Critical race theory has gained much from Du Bois. It was Du Bois who formulated, for instance, the distinction between identity and policy (liberation). In “Conservation of the Races” (1897), Du Bois struggled through the difficulty of using biological criteria for group classification of differences in the human species. Much of what he says in the essay is archaic today and downright false. But of importance is his identification of the need for a policy to protect certain groups from the genocidal onslaught of American and European imperialism. We should bear in mind, when we read Du Bois’s essay today, that the indigenous populations of the United States were reduced to four percent of the original numbers in little more than a century. Du Bois had every reason to believe—given the rhetoric and realities of Manifest Destiny—that not only black populations in the New World but also such populations in Africa faced a similar fate. His essay challenged the intellectual community of color to take action against such a calamity. Those of us today who are very critical of Du Bois and his contemporaries’ errors should wonder what our present may have been like had they not built institutions to combat the racist policies of the U.S. government and the European governments. In order to prevent “racial” genocide, however, Du Bois had to articulate “racial identification” of “racial identities.”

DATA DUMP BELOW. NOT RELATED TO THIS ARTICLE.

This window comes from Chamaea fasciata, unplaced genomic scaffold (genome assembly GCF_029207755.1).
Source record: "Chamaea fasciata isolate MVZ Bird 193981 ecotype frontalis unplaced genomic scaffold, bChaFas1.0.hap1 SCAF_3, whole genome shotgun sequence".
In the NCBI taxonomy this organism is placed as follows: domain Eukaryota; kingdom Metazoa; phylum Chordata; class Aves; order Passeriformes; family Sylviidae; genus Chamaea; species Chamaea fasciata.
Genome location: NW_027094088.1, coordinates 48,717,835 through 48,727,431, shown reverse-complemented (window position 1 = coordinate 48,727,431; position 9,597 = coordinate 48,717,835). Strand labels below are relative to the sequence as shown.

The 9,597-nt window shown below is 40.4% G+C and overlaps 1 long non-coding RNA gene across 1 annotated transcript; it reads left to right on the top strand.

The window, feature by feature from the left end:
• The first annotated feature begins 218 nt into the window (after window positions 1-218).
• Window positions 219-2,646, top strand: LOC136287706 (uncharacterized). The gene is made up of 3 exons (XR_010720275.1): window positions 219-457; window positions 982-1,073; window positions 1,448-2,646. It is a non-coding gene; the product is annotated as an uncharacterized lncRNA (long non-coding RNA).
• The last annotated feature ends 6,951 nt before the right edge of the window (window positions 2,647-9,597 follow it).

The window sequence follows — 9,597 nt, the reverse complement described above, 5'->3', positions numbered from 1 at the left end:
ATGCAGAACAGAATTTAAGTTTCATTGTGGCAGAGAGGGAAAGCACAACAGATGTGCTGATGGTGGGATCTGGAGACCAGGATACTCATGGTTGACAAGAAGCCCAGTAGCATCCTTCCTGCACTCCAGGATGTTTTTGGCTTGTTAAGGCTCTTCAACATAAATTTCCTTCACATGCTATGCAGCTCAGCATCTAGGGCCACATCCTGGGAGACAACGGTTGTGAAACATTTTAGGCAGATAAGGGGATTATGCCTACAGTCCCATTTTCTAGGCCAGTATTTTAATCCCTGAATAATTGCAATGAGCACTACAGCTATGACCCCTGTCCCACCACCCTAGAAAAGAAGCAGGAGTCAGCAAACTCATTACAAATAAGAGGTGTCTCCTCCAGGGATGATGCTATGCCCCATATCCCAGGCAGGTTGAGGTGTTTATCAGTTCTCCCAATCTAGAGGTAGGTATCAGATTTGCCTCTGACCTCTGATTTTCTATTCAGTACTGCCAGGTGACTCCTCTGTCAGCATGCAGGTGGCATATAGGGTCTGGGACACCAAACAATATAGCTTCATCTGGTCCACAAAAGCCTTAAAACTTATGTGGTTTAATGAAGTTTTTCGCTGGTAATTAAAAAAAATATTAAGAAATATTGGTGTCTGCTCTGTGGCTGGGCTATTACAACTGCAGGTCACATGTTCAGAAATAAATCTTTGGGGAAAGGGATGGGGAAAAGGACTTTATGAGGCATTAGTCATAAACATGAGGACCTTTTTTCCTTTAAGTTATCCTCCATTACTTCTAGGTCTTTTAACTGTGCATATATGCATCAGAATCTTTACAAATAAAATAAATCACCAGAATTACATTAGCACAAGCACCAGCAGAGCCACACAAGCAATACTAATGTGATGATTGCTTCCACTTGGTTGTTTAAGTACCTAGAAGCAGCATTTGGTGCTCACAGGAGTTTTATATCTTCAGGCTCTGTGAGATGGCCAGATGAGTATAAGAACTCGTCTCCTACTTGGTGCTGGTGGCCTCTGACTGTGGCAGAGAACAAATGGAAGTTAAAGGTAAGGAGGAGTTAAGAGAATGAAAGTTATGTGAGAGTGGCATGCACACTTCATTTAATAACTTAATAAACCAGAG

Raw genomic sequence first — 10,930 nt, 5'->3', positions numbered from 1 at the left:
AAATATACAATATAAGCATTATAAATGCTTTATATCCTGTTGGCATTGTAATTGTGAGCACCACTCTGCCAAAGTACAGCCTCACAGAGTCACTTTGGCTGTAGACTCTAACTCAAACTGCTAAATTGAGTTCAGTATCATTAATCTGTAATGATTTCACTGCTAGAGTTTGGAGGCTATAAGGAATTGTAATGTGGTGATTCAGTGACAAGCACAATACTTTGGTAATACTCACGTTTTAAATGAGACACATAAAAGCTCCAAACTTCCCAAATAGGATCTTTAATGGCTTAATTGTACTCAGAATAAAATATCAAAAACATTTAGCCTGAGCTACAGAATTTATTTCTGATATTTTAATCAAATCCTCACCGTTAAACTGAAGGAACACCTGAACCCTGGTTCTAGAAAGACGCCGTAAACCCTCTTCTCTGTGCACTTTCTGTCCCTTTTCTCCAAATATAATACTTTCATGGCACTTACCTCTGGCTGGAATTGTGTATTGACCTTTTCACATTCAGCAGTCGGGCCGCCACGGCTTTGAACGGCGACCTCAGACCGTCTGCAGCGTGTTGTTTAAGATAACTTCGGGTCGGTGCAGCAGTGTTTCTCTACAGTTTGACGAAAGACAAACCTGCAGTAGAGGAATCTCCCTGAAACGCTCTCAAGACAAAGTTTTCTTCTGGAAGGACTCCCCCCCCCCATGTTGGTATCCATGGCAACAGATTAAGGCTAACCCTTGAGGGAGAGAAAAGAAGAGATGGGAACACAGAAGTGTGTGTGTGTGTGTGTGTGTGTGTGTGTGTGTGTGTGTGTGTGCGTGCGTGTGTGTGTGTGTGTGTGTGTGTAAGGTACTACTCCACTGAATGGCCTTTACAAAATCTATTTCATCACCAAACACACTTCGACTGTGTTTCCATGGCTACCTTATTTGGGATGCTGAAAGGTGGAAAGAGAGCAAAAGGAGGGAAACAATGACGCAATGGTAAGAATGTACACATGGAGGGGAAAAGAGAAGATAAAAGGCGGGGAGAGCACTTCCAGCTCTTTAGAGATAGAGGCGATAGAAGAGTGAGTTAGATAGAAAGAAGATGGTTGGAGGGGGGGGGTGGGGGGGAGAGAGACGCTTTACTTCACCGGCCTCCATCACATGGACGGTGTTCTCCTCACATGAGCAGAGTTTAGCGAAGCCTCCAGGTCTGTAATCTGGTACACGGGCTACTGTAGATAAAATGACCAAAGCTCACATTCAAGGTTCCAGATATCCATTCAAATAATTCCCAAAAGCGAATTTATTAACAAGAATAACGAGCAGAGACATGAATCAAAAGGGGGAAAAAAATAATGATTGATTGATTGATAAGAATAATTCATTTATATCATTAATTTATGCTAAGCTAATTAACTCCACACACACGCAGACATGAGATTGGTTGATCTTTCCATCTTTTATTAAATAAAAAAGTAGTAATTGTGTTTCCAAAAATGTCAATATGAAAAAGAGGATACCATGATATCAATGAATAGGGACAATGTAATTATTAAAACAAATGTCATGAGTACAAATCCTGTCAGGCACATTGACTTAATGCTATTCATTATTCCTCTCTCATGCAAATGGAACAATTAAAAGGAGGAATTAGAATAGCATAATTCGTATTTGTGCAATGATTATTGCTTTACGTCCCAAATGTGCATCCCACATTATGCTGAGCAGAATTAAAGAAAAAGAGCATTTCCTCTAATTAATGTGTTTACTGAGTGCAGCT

Du Bois was a critical thinker of unusual talent for his times. In other work from the period, for instance, his “The Study of the Negro Problems” and The Philadelphia Negro, he began to question not only prevailing racial assumptions but also the assumptions of racial study itself. In other words, he began to study the studier, the imagined “objective” voice of reason in the systematic acquisition of knowledge of racial or racialized subjects. At the heart of Du Bois’s critical race theory, then, was a critical theory—a critique of theory itself. In The Souls of Black Folk, Du Bois formulated the problem succinctly as a failure on the part of the theorists to study the problems of racialized people instead of reducing such peoples to the problems themselves. Implicit in this move is Cugoano’s insight: a proper anthropology keeps the humanity of human subjects in sight. So the legacy is this. We must study even dehumanized human subjects in a humanistic way in order to recognize the dehumanizing practices that besiege them. The importance of such work for those who focus on policy is, then, obvious.